He pointed out that this association with the original, "mainstream", storytelling tradition helps explain why the inclusion of poetry within narrative fiction has continued with books aimed at children giving as a contemporary instance the verses in the HARRY POTTER books and by association within books that have an overlapping child and adult readership, contents being open to multiple layers of interpretation, like Tolkien's LORD OF THE RINGS, or earlier Lewis Carroll's ALICE IN WONDERLAND and Kipling's PUCK OF POOK'S HILL.

The link with an earlier narrative "mainstream" may also help explain the fact that inclusion of poetry within novels is commoner in science fiction (SF) and fantasy genre novels, and that the writer's connections with SF explain some cases of appearances in "mainstream" novels, citing the fact that the long scene-setting poem in D.M.Thomas' 1981 WHITE HOTEL first appeared much earlier in the science fiction magazine New Worlds.

Sneyd's discussion of functions poems could serve within novels began by referring back to the suggested categories in a 1977 article by American writer Robert Frazier, the only one to the speaker's knowledge, hitherto looking at the phenomenon of poems in novels in any depth. After summarising the definitions of four categories for poem usage in novels - Attachment, Enhancement, Supplement, Content - given in the article, "POETRY IN THE MAJOR S.F. NOVEL", in the American magazine Speculative Poetry Review # 2 - Sneyd then indicated how he intended to develop and add to these, in particular by examining the ways poems functioned, and served different purposes, within a variety of novels.

He first pointed out that, in choosing examples, he had concentrated on ones where the author of the novel was also the writer of the poems included, rather than borrowing from elsewhere, the only exception to be mentioned being Samuel Delaney's 'BABEL 17', where the poems extracted were by his then wife, Marilyn Hacker. He noted, however, that normally, even when the poems are by the novel's author, within the story setting they are usually presented either as anonymous - material traditional to a society pictured in the novel, folk, for example - material of unknown authorship, or ascribed to a character or characters within the narrated context and setting.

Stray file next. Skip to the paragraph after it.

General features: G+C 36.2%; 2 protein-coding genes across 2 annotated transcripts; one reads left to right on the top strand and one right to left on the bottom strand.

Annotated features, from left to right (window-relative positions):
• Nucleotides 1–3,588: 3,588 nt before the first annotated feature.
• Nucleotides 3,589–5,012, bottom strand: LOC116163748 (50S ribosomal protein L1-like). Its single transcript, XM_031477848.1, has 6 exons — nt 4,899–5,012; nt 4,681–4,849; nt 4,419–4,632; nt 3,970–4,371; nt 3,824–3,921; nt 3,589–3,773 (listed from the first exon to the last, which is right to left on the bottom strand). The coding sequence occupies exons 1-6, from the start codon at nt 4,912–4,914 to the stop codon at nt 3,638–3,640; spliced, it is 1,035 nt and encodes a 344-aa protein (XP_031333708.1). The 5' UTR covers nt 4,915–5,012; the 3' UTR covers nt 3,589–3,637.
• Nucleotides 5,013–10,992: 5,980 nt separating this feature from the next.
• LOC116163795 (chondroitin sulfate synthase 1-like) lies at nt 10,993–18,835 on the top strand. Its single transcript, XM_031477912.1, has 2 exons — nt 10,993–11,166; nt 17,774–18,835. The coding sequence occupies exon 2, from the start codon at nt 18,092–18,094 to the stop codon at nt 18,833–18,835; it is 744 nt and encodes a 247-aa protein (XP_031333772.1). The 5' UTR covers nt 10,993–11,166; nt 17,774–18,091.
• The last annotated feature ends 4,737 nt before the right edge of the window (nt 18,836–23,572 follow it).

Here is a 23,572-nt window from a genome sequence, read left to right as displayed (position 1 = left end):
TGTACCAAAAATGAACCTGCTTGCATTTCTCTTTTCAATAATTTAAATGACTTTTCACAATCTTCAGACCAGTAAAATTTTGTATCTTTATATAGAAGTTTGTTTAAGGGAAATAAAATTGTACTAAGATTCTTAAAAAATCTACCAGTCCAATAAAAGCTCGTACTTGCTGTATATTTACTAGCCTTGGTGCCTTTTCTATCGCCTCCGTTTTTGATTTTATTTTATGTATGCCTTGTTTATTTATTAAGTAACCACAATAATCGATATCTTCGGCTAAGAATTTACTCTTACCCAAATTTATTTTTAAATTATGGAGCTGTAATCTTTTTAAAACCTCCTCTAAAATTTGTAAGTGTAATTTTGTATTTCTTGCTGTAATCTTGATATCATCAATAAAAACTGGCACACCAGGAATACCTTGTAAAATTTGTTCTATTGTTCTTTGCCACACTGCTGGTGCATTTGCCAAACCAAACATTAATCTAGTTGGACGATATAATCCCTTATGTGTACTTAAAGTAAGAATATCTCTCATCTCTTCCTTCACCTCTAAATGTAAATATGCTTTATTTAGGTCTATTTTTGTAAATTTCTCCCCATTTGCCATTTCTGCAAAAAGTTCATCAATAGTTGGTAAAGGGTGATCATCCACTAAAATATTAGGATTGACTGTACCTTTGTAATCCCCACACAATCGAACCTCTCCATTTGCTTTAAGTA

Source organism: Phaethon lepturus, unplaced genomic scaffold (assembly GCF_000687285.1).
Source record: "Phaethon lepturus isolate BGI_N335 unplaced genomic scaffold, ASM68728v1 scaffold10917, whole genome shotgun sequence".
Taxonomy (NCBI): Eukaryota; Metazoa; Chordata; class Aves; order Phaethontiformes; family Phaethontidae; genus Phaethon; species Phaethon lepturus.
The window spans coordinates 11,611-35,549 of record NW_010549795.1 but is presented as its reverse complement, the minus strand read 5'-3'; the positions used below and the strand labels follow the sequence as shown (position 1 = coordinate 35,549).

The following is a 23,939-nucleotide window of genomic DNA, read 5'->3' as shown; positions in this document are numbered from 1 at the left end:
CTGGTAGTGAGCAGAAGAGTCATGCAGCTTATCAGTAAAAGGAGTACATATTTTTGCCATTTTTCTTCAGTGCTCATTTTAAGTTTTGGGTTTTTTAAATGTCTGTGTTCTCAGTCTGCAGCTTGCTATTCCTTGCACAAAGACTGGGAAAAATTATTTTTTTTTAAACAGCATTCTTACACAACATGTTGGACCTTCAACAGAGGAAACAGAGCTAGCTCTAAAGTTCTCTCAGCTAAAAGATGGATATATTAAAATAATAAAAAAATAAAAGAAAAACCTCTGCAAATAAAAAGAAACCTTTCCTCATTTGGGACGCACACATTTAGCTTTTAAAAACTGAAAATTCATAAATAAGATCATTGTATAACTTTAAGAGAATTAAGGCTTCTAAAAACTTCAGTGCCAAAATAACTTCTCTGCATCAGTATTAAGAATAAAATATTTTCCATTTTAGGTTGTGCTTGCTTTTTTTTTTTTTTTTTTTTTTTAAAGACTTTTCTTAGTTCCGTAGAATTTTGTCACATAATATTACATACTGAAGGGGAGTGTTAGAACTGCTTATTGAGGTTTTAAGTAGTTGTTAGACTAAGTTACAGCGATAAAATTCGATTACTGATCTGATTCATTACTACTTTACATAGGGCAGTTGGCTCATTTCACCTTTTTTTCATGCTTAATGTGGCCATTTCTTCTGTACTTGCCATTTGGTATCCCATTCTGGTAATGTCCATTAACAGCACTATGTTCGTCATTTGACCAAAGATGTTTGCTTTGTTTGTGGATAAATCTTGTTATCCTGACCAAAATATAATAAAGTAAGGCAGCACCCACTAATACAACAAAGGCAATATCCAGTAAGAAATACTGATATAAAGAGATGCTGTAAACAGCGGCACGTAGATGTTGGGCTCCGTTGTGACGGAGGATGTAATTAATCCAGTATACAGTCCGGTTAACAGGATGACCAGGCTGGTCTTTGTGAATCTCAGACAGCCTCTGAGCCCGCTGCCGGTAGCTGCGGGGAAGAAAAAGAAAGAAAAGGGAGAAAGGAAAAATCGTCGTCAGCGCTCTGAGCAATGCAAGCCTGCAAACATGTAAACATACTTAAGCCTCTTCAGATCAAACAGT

As to motives which led contemporary novelists to include poems in this way, as well as the practical reasons to be looked at, motivations could involve the author being someone constrained by literary market economics to write prose but at heart a frustrated poet, a desire to find a wider, and different, audience for his or her own poetry, even an urge to "spread enlightenment" and to "trojan horse" a non-poetry readership into reading some poetry, a feeling perhaps that the presence of poetry would make the book seem more serious and worthy of critical attention, and even as a means to express ideas or emotions perhaps difficult for the writer concerned to give free rein to in prose.

The functions the poetry could be serving within the novel would be looked at in terms, in the main, of what practical purposes they could be intended to serve from the author's point of view.

Attachment, to use Frazier's first term, would include presence as, in effect, extended epigraph, short poems as chaper headings, and so on, merely ornamental, or just generally lending an air of seriousness and "higher purpose", or to contrastingly bring light relief lest a novel seem to become over-serious, as in the humorous songs the characters in Brian Aldiss' 'THE EIGHTY MINUTE HOUR' burst into on occasion, as if finding themselves suddenly in a Broadway musical; it would also include use to achieve such incidental benefits as visual variety, giving the reader "eye relief" by breaking up solid blocks of prose, and so on. American critic Scott Green also light-heartedly noted, in discussing the presence of poetry within the fantasy novels of Lin Carter, a further variety of such attachment, used more for the benefit of a stymied writer, than the reader - "poetry" is "in his novels, primarily to give his characters something to say when words fail them!"